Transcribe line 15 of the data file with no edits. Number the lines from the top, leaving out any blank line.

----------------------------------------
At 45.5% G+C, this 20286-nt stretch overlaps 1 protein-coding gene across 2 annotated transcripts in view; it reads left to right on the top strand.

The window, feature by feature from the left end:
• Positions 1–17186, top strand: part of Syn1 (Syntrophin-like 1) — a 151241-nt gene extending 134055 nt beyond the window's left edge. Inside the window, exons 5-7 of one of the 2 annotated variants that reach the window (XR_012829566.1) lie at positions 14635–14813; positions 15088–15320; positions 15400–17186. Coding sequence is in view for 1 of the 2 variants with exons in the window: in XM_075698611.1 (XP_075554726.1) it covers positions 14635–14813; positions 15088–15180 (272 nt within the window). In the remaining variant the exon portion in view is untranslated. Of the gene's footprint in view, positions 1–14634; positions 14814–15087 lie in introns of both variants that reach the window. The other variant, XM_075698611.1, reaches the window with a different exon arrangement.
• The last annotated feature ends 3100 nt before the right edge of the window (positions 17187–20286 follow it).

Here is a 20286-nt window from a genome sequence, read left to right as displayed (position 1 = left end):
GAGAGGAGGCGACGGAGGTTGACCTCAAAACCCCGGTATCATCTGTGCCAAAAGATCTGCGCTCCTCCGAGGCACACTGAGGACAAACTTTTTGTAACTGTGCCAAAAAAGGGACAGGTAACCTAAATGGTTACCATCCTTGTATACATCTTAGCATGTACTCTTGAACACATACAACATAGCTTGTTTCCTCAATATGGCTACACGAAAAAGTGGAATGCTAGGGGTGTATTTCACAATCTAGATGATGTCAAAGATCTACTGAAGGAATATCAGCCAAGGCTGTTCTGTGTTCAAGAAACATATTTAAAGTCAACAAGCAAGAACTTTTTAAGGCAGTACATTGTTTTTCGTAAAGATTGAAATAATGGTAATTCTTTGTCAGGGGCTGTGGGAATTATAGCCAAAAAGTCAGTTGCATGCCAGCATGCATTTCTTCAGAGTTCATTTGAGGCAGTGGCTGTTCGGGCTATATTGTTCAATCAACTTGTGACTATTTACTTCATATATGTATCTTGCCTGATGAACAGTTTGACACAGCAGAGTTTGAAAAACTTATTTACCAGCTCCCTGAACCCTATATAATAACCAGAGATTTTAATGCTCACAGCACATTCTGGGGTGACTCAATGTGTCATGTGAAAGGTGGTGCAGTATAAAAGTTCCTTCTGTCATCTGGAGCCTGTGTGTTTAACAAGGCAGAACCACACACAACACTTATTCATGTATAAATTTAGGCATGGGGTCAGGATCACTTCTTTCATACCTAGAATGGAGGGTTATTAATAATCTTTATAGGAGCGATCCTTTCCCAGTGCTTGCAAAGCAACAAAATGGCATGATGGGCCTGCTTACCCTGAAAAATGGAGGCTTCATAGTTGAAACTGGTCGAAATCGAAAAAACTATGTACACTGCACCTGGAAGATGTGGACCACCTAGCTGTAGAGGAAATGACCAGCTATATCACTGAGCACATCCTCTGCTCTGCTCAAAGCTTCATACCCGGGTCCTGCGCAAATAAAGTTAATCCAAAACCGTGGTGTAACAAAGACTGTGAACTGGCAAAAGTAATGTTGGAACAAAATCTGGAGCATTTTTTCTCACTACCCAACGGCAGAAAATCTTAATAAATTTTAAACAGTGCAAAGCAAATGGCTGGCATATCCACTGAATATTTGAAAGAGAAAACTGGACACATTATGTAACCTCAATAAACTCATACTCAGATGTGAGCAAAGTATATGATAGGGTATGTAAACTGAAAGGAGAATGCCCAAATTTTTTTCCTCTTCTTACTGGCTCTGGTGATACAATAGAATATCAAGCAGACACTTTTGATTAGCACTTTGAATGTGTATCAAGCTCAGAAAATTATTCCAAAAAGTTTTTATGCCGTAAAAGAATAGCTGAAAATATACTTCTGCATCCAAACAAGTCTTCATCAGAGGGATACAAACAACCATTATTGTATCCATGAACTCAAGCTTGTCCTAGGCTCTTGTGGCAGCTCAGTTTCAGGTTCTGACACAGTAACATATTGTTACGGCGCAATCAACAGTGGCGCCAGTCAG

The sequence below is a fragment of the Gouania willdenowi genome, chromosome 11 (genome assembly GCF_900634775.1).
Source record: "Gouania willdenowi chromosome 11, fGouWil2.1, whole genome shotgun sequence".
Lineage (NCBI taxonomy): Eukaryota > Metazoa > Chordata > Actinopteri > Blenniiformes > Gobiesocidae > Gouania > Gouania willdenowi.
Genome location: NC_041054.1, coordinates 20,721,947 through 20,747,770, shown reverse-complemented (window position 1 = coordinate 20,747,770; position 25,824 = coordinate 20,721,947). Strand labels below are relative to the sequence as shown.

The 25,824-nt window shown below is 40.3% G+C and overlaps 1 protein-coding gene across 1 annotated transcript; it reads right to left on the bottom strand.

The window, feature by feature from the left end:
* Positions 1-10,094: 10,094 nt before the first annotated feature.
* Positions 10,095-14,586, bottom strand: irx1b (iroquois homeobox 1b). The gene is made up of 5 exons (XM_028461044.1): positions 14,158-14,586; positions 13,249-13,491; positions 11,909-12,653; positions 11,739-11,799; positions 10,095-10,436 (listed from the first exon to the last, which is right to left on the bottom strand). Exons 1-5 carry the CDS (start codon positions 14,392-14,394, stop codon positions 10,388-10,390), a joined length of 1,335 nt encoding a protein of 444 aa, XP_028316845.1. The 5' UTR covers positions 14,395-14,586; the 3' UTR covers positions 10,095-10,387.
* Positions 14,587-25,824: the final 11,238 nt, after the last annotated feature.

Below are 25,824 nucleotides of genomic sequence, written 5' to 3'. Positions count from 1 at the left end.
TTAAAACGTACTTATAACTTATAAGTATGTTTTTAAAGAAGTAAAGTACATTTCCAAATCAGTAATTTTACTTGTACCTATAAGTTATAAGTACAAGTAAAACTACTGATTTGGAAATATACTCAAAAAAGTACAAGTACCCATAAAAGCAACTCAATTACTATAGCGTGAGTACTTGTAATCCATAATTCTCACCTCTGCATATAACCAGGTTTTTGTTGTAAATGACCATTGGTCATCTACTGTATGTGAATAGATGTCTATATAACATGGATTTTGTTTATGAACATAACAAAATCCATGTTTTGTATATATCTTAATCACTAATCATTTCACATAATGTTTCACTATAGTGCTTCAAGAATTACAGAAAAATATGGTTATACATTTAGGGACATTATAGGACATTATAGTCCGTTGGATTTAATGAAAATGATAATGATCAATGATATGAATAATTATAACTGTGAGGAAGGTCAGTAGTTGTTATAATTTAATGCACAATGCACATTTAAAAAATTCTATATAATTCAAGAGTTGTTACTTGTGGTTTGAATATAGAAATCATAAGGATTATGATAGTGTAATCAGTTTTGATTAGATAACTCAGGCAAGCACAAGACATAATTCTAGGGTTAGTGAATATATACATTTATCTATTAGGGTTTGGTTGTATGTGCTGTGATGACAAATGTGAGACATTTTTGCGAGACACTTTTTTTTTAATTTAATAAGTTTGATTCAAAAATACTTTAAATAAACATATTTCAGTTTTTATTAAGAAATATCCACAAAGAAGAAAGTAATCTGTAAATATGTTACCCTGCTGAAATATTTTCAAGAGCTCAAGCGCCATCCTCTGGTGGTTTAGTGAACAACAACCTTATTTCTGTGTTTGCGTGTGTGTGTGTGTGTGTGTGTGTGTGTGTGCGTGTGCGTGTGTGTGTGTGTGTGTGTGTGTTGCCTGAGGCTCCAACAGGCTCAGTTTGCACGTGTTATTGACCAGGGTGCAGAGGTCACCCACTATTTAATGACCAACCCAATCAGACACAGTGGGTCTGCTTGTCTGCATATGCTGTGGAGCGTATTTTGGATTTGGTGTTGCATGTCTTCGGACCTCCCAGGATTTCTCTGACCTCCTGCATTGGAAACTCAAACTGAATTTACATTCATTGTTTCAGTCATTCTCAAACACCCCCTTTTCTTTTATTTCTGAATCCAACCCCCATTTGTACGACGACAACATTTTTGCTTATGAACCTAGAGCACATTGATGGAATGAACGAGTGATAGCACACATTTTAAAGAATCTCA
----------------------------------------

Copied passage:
* Positions 14,587-25,824: the final 11,238 nt, after the last annotated feature.